The last item I made this week is a blueberry pie. I don’t think this recipe is necessarily authentically Finnish but it was delicious and literally took me 10 minutes to throw together. This recipe is completely out of season because berry pies would usually be made when the fruit is in season during the summer. However, the weather was horrible here in Indiana so a summer pie sounded very nice. Plus I had frozen berries in the fridge! Finland has a large variety of berries. Foraging is also protected under law so any Finn can go out berry picking or mushroom picking just about anywhere! Some of the many berry varieties grown in Finland include: cloudberries, bilberries, strawberries, blueberries, cranberries and lingonberries. I would LOVE to taste a cloudberry but I don’t know where to get them in Indiana! Surprisingly, there are no Scandinavian groceries in Illinois, Indiana, Kentucky or Ohio. But if I ever made it up to Minnesota where there is a large population of Swedes, I could probably find some there!


Blueberry pie


Looks like a mess but was very delicious! The crust is more cookie like – not a flaky crust.


Well that’s all for this week. I only have 2 recipes left and then I need to move on from Finland. I’ve been really enjoying the food! I hope you get a chance to try some of these recipes. They have all been delicious!


Back at blogging and Finland! January 18, 2014

Filed under: Uncategorized — Emily @ 12:59 am

This past year was incredibly busy for me! I didn’t have a lot of time to cook dinner so I had to take a break from blogging for a little bit. The New Year encouraged me to start back up on the food trail. For a little more variety I decided to randomize the countries as well as take more time with them. I’m going to spend a month with each country and read their literature, try multiple recipes and just try to understand more about them. This project will takes years! or until I get bored.

My favorite tool in this journey is Pinterest! You can follow my World Foods board where I will be putting up interesting looking recipes I find from around the internet.


By a roll of the dice, I got Finland for January. As a country that extends quite deeply into the arctic circle, it seemed fitting to be cooking Finnish recipes in the winter. I have always been interested in Finland. From an early age, my mom would tell me stories about a Finnish exchange student her family hosted when she was in high school. He is a doctor now and speaks a dozen languages. Studying languages has always been a passion of mine and when I attended the University of Washington for linguistics I learned about the origins of the Finnish language. Finnish is not actually related to more than a couple other languages (like Estonian). Swedish and Norwegian are Germanic languages and not at all close to Finnish. It is also one of the harder languages to learn.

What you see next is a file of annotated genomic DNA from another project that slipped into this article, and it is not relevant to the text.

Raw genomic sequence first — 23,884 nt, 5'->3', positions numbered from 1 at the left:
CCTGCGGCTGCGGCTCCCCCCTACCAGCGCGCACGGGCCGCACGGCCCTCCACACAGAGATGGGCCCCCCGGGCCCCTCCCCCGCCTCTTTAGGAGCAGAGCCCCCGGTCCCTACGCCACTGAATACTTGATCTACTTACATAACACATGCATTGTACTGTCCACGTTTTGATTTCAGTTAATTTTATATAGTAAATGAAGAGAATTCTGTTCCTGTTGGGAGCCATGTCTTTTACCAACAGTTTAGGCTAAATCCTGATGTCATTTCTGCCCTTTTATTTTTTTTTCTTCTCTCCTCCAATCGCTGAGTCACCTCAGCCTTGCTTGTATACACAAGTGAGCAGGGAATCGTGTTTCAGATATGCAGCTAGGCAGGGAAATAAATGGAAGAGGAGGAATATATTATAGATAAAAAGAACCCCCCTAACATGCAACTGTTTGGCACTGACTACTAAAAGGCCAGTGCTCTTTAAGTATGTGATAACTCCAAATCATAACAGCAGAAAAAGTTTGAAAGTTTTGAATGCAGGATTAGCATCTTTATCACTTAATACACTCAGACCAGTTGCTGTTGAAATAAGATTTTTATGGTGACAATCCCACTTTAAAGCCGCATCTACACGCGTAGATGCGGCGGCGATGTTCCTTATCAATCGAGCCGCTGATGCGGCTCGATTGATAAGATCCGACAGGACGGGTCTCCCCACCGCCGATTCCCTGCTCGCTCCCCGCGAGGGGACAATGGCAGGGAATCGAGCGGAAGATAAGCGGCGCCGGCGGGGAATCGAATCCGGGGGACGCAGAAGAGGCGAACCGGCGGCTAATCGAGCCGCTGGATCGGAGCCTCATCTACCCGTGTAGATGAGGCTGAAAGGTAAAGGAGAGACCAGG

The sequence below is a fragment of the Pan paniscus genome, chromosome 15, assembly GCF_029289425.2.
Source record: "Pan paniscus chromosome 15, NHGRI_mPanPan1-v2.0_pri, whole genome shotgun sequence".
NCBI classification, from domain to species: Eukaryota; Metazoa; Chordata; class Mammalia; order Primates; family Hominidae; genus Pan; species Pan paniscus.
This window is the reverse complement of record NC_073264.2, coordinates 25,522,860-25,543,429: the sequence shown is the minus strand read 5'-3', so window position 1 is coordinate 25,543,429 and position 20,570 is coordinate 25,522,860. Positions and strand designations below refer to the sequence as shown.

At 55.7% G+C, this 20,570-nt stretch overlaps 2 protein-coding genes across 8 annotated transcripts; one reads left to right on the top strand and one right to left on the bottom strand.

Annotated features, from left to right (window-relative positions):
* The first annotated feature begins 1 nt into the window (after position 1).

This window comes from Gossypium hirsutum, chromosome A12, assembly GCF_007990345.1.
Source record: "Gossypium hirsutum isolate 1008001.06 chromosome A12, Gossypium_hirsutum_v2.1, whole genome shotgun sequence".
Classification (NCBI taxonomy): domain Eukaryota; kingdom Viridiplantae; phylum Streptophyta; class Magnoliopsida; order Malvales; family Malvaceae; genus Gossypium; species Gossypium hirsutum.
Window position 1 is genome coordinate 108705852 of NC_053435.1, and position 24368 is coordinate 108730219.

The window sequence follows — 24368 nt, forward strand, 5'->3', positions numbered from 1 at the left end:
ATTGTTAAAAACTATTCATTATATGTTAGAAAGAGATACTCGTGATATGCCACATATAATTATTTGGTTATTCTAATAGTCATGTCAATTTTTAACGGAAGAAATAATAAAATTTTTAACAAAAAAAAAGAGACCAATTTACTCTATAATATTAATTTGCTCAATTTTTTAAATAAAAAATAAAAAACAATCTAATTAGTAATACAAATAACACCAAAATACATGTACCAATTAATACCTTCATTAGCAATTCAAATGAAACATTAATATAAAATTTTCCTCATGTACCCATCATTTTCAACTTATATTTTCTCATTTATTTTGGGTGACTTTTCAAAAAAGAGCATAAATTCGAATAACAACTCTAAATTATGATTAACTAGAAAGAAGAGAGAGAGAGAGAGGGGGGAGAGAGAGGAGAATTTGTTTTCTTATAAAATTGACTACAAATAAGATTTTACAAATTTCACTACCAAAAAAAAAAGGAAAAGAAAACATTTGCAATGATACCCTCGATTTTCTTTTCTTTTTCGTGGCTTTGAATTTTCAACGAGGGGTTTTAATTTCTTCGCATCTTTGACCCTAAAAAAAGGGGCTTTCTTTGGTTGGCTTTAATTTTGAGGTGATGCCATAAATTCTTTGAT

Since Finland is located in the arctic circle in the summer around the solstice there is no night. Yep, 24 hours of sunlight. Conversely around the winter solstice there are days of only darkness. Finland is a republic and the majority of Finns are Lutheran. The capitol and largest city is Helsinki. Finland shares land borders with Norway, Sweden, and Russia and is across a relatively small sea from Estonia. Norway, Sweden and Russia have a very dominant history in the region and much of Finland’s history has been greatly influenced by its neighbors. I’m currently reading some books on the history of the region and will report back!

Famous Finnish people and things include:

  • Linus Torvalds – creator of Linux
  • Jean Sibelius – composer of Finlandia
  • Eero Saarinen – architect
  • Esa-Pekka Salonen – another famous architect
  • Actual home of Santa Claus
  • Lapland
  • Angry Birds phone app
  • Nokia – cell phone company
  • Apocalyptica – 3 words – metal band + cello
  • Darude – DJ – everyone knows this song
  • salty licorice

Lots of cool things come from Finland except the last – salty licorice – which I’m thinking is similar to natto in Japan or vegemite in Australia. The locals love em, the rest of us hate em.

As I was looking for recipes I came across an interesting article about how the Italian Prime Minister Silvio Berlusconi said that Finnish food was awful. I figured that was an auspicious start to this project. Many countries don’t have quite as much of a culinary history as France or Italy but good eats can be found in every part of the world.

Popular foods in Finland include rye bread, dill, loads of different kinds of fresh berries in the summer, all kinds of fish, meat pasties, cardamom breads, fresh dairy products and Finnish meatballs (similar/same as Swedish meatballs). Normally I’ll post once a week but I’m a bit behind. You get two dishes this time! While rye bread is probably the most famous Finnish food, I don’t really like it so I probably won’t make it.

A few dishes really stood out for me as 1. edible, 2. interesting looking. The first is a nod to the long border with Russia! Blini with smoked salmon (I did not make the pierogi in the picture).


Blinis are a yeasted buckwheat pancake. The recipe I used was from the Joy of Cooking. They are traditionally served with smoked salmon – either plain or gravlax – with sour cream and dill. Normally this is served as an appetizer but I think it makes a delicious meal with pierogi! The dish was great but I miss Pacific Northwest smoked salmon. So much better than Indiana supermarket variety!